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Boronia xanthastrum facts for kids

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Boronia xanthastrum
Conservation status
Scientific classification
Boronia xanthastrumDistMap133.png
Occurrence data from Australasian Virtual Herbarium

Boronia xanthastrum is a species of small shrub that is endemic to the Northern Territory. It has yellow, star-like hairs on the young branches, leaves and parts of the flowers, elliptical to lance-shaped leaves and small yellowish green flowers.


Boronia xanthastrum is an annual or sometimes a short-lived perennial shrub that typically grows to a height of about 40 cm (16 in). Its branches, leaves and parts of the flowers are covered with star-like yellow hairs that turn white as they age. The leaves are narrow elliptical to lance-shaped, 10–36 mm (0.39–1.42 in) long and 2.5–6.5 mm (0.098–0.256 in) wide on a petiole 0.5–1.5 mm (0.020–0.059 in) long. The flowers are borne singly or in groups of up to three in leaf axils on a peduncle 0.5–1 mm (0.020–0.039 in) long. The flowers are surrounded by leaf-like prophylls 1.5–4 mm (0.059–0.157 in) long and 0.5 mm (0.020 in) wide and the sepals are egg-shaped to triangular, 3.5–6 mm (0.14–0.24 in) long, 1–2.5 mm (0.039–0.098 in) wide and hairy on the outer surface. The petals are yellowish green, 2.5–4 mm (0.098–0.157 in) long and 1–1.5 mm (0.039–0.059 in) wide and hairy on the upper surface. The sepals, but not the petals enlarge as the fruit develops. Flowering occurs between January and June and the fruit is a glabrous capsule 4–6 mm (0.16–0.24 in) long and about 2 mm (0.079 in) wide.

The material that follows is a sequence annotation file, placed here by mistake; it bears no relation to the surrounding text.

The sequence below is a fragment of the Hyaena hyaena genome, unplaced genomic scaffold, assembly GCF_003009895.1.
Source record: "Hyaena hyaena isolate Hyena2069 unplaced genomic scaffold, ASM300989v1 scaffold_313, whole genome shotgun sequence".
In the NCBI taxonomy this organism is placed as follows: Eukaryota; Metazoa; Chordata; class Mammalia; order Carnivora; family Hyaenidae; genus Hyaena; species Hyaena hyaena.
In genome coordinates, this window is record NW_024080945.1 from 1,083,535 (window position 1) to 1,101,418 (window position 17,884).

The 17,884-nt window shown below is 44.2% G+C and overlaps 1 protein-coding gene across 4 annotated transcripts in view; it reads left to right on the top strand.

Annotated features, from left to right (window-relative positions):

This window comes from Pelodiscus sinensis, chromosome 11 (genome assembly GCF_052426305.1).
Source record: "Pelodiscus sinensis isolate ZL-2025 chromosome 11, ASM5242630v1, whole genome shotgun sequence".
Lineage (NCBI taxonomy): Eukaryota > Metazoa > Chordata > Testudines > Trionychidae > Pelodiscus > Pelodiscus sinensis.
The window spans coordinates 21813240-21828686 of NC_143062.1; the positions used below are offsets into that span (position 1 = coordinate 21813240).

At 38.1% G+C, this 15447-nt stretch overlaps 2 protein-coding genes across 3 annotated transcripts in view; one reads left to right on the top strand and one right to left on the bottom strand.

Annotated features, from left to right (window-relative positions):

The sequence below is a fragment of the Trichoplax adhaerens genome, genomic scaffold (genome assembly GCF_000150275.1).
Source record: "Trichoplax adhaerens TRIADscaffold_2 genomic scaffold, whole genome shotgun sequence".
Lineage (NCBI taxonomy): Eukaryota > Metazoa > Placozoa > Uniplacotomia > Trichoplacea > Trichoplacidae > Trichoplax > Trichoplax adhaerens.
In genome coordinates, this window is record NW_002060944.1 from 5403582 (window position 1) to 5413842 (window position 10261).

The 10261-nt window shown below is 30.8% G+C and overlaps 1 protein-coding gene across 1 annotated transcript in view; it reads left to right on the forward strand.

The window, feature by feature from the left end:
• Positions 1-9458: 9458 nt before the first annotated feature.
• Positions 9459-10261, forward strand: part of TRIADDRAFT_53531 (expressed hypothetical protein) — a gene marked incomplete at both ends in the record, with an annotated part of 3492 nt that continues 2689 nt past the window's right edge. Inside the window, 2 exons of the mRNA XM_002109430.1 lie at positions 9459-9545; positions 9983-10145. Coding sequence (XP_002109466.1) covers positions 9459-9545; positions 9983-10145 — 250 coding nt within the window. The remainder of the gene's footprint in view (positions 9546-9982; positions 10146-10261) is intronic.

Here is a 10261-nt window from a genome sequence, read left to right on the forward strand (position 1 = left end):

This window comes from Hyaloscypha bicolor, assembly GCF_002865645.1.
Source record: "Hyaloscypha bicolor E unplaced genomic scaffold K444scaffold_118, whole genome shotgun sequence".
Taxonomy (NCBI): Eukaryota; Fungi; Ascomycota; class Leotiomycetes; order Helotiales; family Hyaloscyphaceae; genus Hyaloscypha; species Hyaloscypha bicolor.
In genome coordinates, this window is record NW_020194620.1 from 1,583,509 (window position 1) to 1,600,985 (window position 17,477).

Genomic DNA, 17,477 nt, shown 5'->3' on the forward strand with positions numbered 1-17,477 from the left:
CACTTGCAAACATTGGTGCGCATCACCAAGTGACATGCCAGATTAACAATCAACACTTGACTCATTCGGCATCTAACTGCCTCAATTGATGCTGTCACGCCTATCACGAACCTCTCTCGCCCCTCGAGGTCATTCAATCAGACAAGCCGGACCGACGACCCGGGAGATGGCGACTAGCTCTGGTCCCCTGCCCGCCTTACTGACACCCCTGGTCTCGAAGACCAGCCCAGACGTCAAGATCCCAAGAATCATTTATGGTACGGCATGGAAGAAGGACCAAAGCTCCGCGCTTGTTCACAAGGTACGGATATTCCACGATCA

Taxonomy and naming

Boronia xanthastrum was first formally described in 1997 by Marco F. Duretto who published the description in the journal Australian Systematic Botany from specimens collected by Lyndley Craven near Twin Falls in 1980. The specific epithet (xanthastrum) is derived from ancient Greek words meaning "yellow" and "star", referring to the colour and shape of the hairs that give this species a yellow appearance.

Distribution and habitat

This boronia grows on schists and sandstone in heath and woodland and is mainly found in Kakadu National Park but also occurs in Nitmiluk National Park and disjunctly in north-east Arnhem Land.

Conservation status

This species is classified as "near threatened" under the Territory Parks and Wildlife Conservation Act 2000. It was previously listed as "vulnerable" under the Australian Government Environment Protection and Biodiversity Conservation Act 1999.

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